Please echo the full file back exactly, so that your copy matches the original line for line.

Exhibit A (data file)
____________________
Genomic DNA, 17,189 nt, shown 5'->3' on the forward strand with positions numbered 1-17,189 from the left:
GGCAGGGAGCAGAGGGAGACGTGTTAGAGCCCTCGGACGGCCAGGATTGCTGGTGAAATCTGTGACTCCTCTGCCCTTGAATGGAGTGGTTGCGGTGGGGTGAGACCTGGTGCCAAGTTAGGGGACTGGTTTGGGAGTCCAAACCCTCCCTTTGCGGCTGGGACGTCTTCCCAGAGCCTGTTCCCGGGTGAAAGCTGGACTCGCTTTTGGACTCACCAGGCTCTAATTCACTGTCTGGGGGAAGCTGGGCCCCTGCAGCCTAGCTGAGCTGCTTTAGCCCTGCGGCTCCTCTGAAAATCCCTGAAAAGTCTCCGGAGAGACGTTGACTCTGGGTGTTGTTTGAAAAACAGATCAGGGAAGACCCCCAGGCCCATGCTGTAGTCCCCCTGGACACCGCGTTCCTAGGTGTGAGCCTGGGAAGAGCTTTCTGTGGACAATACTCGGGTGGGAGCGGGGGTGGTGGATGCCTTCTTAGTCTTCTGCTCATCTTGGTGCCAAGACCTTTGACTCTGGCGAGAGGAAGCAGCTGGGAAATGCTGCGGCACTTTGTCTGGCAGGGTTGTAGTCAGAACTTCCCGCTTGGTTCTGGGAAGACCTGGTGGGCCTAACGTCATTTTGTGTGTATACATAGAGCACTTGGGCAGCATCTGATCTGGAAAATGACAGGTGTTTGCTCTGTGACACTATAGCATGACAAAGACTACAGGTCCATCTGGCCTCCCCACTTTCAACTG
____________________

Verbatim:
Genomic DNA, 17,189 nt, shown 5'->3' on the forward strand with positions numbered 1-17,189 from the left:
GGCAGGGAGCAGAGGGAGACGTGTTAGAGCCCTCGGACGGCCAGGATTGCTGGTGAAATCTGTGACTCCTCTGCCCTTGAATGGAGTGGTTGCGGTGGGGTGAGACCTGGTGCCAAGTTAGGGGACTGGTTTGGGAGTCCAAACCCTCCCTTTGCGGCTGGGACGTCTTCCCAGAGCCTGTTCCCGGGTGAAAGCTGGACTCGCTTTTGGACTCACCAGGCTCTAATTCACTGTCTGGGGGAAGCTGGGCCCCTGCAGCCTAGCTGAGCTGCTTTAGCCCTGCGGCTCCTCTGAAAATCCCTGAAAAGTCTCCGGAGAGACGTTGACTCTGGGTGTTGTTTGAAAAACAGATCAGGGAAGACCCCCAGGCCCATGCTGTAGTCCCCCTGGACACCGCGTTCCTAGGTGTGAGCCTGGGAAGAGCTTTCTGTGGACAATACTCGGGTGGGAGCGGGGGTGGTGGATGCCTTCTTAGTCTTCTGCTCATCTTGGTGCCAAGACCTTTGACTCTGGCGAGAGGAAGCAGCTGGGAAATGCTGCGGCACTTTGTCTGGCAGGGTTGTAGTCAGAACTTCCCGCTTGGTTCTGGGAAGACCTGGTGGGCCTAACGTCATTTTGTGTGTATACATAGAGCACTTGGGCAGCATCTGATCTGGAAAATGACAGGTGTTTGCTCTGTGACACTATAGCATGACAAAGACTACAGGTCCATCTGGCCTCCCCACTTTCAACTG